Ericsson USA 5G Smart Factory communal cafe.

Ericsson USA 5G
Smart Factory

Lewisville, Texas

A Factory That Prioritizes Operational Efficiency

Ericsson’s USA 5G Smart Factory moves manufacturing closer to its consumers.
Global production sectors are responsible for nearly 20% of the planet’s carbon emissions, a clear call for manufacturing companies to address the environmental impact of their operations. When Ericsson, a global information and communication technology provider, announced plans to build its first highly automated factory in the U.S., it resolved to do exactly that. The state-of-the-art factory produces Advanced Antenna System radios to boost network capacity and coverage (including in rural areas) along with 5G radios for urban areas. The 5G Smart Factory will help accelerate 5G deployment, create new jobs, and usher in a new era of technological advancement — all while showcasing how sustainable design and engineering can reduce the world’s manufacturing footprint.
  • LEEDv4 Gold for Commercial Interiors
  • On track for first LEED Zero Carbon Certification, 24% more energy efficient than a baseline building
  • 80% reused furniture
  • 75% less indoor water usage than baseline buildings
  • 98% of construction debris diverted from landfills
  • 20% of the construction materials with recycled content
A group of people walking up a staircase in a building.

Ericsson has a vast global presence, with factories in, Estonia, China, and Brazil. However, as an early adopter of the United Nations’ Sustainable Development Goals, the organization recognized the environmental impact of shipping its products internationally. For its first factory in the U.S., Ericsson wanted to select a site that provided better access to its North American customers and reduce the overall carbon footprint. Additionally, the Smart Factory design needed to fully integrate with Ericsson’s commitment to achieving carbon neutrality by 2030.


Resilient design is central to Ericsson’s company purpose. With a 10-year building and site lease, and a $100 million investment, Ericsson set a goal to launch the next generation of smart, sustainable manufacturing. This ethos drove the entire smart factory design process, from a sustainable site selection process to decisions about furniture reuse, efficient mechanical systems, and resource savings. The campus also features a Green Education program through a self-guided tour equipped with educational signage and animations at each tour stop. Visitors can learn more about each resilient design strategy while enjoying the outdoor space filled with plants native to the area.

A large room with several machines.


After narrowing site selections to three options in the Dallas, Texas area, we helped Ericsson assess a decision matrix to evaluate the general risk associated with each building. After weighing variables such as landlord flexibility, flood plains, and connectivity to other Ericsson hubs, the team determined which site provided the most compatibility with the sustainable features they envisioned for the design. Instead of building new, Ericsson leased a building that was under construction as a fulfillment center. This choice increased speed-to-market delivery and reduced embodied carbon.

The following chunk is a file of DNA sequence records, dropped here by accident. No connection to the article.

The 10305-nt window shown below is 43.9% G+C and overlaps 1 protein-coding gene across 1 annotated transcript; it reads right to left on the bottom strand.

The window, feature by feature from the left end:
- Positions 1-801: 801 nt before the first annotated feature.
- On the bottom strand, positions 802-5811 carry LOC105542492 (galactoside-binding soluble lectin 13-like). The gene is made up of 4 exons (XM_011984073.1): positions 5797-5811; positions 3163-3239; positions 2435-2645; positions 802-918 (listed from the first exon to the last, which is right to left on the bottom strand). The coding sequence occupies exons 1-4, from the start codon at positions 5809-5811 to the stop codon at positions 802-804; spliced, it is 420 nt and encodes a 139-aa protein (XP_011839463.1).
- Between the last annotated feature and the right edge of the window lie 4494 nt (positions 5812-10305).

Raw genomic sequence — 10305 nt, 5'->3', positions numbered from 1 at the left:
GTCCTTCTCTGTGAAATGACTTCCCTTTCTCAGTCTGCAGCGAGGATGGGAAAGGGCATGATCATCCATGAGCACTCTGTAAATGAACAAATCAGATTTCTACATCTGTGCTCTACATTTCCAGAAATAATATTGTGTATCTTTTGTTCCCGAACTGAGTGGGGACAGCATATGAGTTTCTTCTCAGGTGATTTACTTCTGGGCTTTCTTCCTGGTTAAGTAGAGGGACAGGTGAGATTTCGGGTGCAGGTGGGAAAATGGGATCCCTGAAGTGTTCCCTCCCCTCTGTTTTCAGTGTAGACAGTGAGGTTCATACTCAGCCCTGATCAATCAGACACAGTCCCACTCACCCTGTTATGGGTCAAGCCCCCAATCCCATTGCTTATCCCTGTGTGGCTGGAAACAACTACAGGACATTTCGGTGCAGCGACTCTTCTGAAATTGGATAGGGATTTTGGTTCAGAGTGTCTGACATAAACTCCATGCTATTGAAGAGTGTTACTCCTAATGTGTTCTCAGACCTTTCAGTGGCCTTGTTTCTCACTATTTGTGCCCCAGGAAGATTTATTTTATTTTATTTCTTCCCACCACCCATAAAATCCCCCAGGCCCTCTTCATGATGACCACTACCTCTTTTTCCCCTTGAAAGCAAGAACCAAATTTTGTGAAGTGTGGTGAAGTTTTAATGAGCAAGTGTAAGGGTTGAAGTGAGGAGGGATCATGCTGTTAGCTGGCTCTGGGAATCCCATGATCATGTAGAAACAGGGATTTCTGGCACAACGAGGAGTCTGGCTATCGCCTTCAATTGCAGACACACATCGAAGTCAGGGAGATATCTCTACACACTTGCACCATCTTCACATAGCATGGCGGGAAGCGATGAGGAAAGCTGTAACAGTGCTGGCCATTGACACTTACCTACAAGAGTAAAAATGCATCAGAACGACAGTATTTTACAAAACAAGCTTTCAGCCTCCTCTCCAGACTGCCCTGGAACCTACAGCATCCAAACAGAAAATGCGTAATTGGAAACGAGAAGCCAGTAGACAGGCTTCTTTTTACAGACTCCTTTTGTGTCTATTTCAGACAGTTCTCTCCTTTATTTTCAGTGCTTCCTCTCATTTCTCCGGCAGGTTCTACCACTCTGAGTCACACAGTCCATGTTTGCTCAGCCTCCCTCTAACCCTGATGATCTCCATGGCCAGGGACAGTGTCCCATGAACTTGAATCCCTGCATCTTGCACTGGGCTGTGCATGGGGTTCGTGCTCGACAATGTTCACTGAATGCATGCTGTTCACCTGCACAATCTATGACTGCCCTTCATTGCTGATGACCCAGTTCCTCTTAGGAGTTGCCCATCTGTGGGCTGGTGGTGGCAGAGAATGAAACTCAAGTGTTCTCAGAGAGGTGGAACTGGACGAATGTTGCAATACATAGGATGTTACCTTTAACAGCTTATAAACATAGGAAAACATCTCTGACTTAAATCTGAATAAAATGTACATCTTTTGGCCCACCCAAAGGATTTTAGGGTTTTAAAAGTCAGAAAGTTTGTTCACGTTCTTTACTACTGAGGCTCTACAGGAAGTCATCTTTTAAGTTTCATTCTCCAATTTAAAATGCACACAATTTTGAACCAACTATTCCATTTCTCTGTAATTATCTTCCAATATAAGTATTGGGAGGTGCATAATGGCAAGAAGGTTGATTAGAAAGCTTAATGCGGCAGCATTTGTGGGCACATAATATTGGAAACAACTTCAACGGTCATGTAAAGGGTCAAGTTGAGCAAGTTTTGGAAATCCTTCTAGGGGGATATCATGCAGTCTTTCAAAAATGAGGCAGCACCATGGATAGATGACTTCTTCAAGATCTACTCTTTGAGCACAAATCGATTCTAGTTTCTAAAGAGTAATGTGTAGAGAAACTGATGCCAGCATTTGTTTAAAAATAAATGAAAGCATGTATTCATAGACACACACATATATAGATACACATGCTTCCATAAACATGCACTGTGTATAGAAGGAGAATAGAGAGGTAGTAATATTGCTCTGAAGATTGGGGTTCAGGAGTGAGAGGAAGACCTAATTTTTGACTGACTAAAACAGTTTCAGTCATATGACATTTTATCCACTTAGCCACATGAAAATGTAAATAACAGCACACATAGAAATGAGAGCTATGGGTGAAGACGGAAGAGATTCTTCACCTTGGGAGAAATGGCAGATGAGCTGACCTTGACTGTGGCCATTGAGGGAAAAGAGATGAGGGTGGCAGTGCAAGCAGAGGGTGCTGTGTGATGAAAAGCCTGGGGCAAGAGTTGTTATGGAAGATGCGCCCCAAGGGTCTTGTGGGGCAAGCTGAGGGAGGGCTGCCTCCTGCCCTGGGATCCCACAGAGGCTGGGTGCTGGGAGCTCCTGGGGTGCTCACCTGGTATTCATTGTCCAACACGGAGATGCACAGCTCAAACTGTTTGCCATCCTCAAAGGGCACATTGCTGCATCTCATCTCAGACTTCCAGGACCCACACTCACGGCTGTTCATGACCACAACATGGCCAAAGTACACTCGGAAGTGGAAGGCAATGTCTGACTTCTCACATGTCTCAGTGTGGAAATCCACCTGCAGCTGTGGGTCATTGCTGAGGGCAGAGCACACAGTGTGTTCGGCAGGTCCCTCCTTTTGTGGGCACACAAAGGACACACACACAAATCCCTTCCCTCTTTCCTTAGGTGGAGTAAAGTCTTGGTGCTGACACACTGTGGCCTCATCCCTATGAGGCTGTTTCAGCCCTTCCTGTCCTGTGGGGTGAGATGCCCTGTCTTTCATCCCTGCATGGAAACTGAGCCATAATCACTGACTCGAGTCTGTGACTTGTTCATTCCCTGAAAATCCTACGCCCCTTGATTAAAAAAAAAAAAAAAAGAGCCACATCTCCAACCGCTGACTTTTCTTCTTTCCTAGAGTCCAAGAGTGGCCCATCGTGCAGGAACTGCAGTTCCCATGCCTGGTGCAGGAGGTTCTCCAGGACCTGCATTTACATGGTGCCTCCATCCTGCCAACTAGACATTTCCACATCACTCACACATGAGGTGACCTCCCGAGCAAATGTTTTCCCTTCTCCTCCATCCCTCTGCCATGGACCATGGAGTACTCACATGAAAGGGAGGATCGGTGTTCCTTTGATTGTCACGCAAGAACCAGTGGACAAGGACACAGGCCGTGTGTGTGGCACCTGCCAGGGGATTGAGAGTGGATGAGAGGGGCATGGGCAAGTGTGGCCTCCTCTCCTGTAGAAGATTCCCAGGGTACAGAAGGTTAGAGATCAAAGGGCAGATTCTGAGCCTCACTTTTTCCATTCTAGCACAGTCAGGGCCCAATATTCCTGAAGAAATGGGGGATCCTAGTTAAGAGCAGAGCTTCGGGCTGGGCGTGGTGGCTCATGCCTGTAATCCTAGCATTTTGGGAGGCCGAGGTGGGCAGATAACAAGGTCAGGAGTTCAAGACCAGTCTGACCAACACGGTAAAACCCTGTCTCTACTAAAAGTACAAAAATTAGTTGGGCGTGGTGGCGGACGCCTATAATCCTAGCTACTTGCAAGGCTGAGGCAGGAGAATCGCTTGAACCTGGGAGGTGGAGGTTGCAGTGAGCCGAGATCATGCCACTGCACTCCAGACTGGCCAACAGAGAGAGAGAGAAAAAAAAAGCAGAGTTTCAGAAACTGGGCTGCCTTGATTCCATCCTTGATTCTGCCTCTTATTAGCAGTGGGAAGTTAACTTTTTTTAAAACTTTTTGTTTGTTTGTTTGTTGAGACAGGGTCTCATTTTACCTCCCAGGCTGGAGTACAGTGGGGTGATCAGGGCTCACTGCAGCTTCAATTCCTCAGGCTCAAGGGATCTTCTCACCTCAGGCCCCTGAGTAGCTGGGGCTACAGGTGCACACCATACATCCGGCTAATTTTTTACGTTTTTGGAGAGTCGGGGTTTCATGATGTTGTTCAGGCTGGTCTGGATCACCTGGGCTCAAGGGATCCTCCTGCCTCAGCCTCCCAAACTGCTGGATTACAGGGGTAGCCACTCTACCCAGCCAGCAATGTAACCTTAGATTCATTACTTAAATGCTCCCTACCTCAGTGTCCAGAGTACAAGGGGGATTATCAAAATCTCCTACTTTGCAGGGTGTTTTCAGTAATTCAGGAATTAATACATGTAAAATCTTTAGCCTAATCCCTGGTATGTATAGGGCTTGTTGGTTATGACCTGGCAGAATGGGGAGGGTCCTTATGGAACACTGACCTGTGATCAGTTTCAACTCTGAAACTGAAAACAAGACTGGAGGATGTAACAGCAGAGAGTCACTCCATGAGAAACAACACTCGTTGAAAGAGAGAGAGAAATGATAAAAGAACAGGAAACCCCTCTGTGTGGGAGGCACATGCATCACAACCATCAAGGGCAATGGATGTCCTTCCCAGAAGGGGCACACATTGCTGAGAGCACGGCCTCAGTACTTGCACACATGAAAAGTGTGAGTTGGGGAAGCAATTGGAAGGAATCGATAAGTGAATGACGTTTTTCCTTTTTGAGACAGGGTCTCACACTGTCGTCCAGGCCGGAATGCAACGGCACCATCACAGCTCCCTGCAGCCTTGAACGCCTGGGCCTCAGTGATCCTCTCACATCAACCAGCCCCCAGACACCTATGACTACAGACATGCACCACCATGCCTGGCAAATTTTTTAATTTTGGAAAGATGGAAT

While we’d originally planned to install a 600kw solar array on the roof of the factory to further offset operational energy, we discovered that the weight of the solar panels would be too heavy for the steel already in use. We adapted to this circumstance by installing the solar array over the parking lot instead. The installation reduces the heat island impact of the parking lot pavement while sheltering parkers from seasonal weather. In total, the solar panels offset roughly 17% of the building’s energy consumption.


Ericsson wanted its U.S. factory to keep a similar look and feel to its other locations while also cutting down on the costs and embodied carbon associated with new furniture. To achieve this, we stayed close to home when selecting furniture, browsing through an inventory from decommissioned Ericsson sites. In total, 80% of the furniture in the Smart Factory is reused, defraying over 90% of furniture cost. This amounted to more than $1 million in savings over the life of the project.


Ericsson wanted to reduce on-site potable water consumption by capturing, treating, and reusing stormwater on-site. The factory features a pair of water tanks that each capture up to 18,000 gallons of water. The water is reused in the building and for on-site landscape irrigation, resulting in a 75% reduction in indoor water usage as compared to baseline buildings. Ericsson wanted the water tanks to feature prominently in the design, a statement to visitors about its passion for sustainability.


To reduce their overall energy consumption, Ericsson invested in a magnetic levitation (maglev) chiller. Water-cooled and oil-free, the maglev chiller reduces friction-related energy losses and increases the efficiency of heat transfer. The HVAC system also features an ice plant, which utilizes the factory’s waste heat to create and store ice in thermal ice storage banks. When temperatures rise during hotter days and peak heat events, the melted ice is used to cool the air in the factory.

A group of people sitting in a room with green chairs and tables.
A path with a building and trees.